that goy at once.” Feyzolah jerked his head up
to see who it was that was yelling at him while
Mahvash continued her laughter.
“Boroh gomshoh,” get lost he said, “I’m in
love.” Feyzolah, son of Isaac Delshad, didn’t
light the Shabbat candles every Friday, enjoyed
yogurt with his kabob every now and then, but
he had read the Torah forwards and backwards,
had kissed the mezzuzah every time he stepped
inside his house or a store or in the case of his
good friend Ramin’s house the mezzuzah that
lay on the cement next to the single sheet that
was his bed because they had no walls sturdy
enough to nail anything onto. Feyzolah who if
nothing else had been a fine Jew began

« 24 »
Shideh Etaat

throwing figs at Rabbi Kohan. Mahvash joined in

too. They were soft, the figs, with dark brown
skin and tiny seeds that bounced inside, but
they felt like stones against his body. Rabbi
Kohan picked the figs up one by one and
thought of his grandmother who he’d never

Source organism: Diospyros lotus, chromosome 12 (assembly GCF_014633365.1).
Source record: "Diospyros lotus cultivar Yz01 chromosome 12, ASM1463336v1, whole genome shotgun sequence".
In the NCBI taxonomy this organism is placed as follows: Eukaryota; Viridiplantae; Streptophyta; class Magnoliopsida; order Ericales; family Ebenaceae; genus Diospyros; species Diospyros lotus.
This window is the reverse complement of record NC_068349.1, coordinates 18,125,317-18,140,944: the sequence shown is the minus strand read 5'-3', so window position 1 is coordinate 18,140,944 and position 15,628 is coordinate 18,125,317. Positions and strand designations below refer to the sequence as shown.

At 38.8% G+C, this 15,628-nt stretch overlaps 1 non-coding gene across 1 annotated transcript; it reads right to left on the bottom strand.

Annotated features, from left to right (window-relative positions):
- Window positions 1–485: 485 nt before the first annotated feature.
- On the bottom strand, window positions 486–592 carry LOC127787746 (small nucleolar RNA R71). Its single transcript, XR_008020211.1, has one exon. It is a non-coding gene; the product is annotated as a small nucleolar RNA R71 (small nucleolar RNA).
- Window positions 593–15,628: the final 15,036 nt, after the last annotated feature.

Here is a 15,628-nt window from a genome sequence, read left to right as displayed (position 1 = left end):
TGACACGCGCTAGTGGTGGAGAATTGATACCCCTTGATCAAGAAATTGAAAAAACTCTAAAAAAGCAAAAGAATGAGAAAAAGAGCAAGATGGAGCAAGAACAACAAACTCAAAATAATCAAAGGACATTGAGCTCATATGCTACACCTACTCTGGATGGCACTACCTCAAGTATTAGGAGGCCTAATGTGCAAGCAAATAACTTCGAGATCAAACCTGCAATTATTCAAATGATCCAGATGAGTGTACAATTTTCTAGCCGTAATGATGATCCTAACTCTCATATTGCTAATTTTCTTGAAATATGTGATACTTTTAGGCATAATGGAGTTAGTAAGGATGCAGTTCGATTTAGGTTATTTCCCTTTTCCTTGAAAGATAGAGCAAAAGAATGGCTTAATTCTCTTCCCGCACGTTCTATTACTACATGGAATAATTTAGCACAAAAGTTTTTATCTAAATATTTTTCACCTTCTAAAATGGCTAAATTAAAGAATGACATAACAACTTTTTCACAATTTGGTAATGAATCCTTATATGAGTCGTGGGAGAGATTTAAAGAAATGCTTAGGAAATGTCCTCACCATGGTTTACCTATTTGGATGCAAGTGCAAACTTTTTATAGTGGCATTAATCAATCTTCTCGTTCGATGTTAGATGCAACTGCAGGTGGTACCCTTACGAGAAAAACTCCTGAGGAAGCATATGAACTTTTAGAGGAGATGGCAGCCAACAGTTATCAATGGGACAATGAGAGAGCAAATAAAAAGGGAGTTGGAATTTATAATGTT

met, who’d been killed by fervent Muslims in
Mahshad. How they had held a knife to her neck
asking her to spit on the Torah, to denounce her
faith, to become a Muslim. With a ferociousness
she’d gathered spit in the back of her throat and
with dry eyes she turned her face slightly and
had spit on the man’s sweaty face.
“Take my God from me you khar, and you
take my life,” she had proclaimed.
Rabbi Kohan put only one fig in his noisy
pocket, forgetting all together his wife’s jam,
and how it was possible for summer, for an
entire life to be contained in just one jar, and he
headed home, bewildered and betrayed.

« 25 »
Steven Gray

v ISIT f ROM a N e X-g

A woman wearing heirlooms from another
showed up at my door on acid, with a necklace
and the diamonds on her fingers the equivalent
of what I make in a year. I couldn’t believe
she took the bus in that condition, but she liked
At the moment around the bend and it was
bending her diffused attention to the ordinary,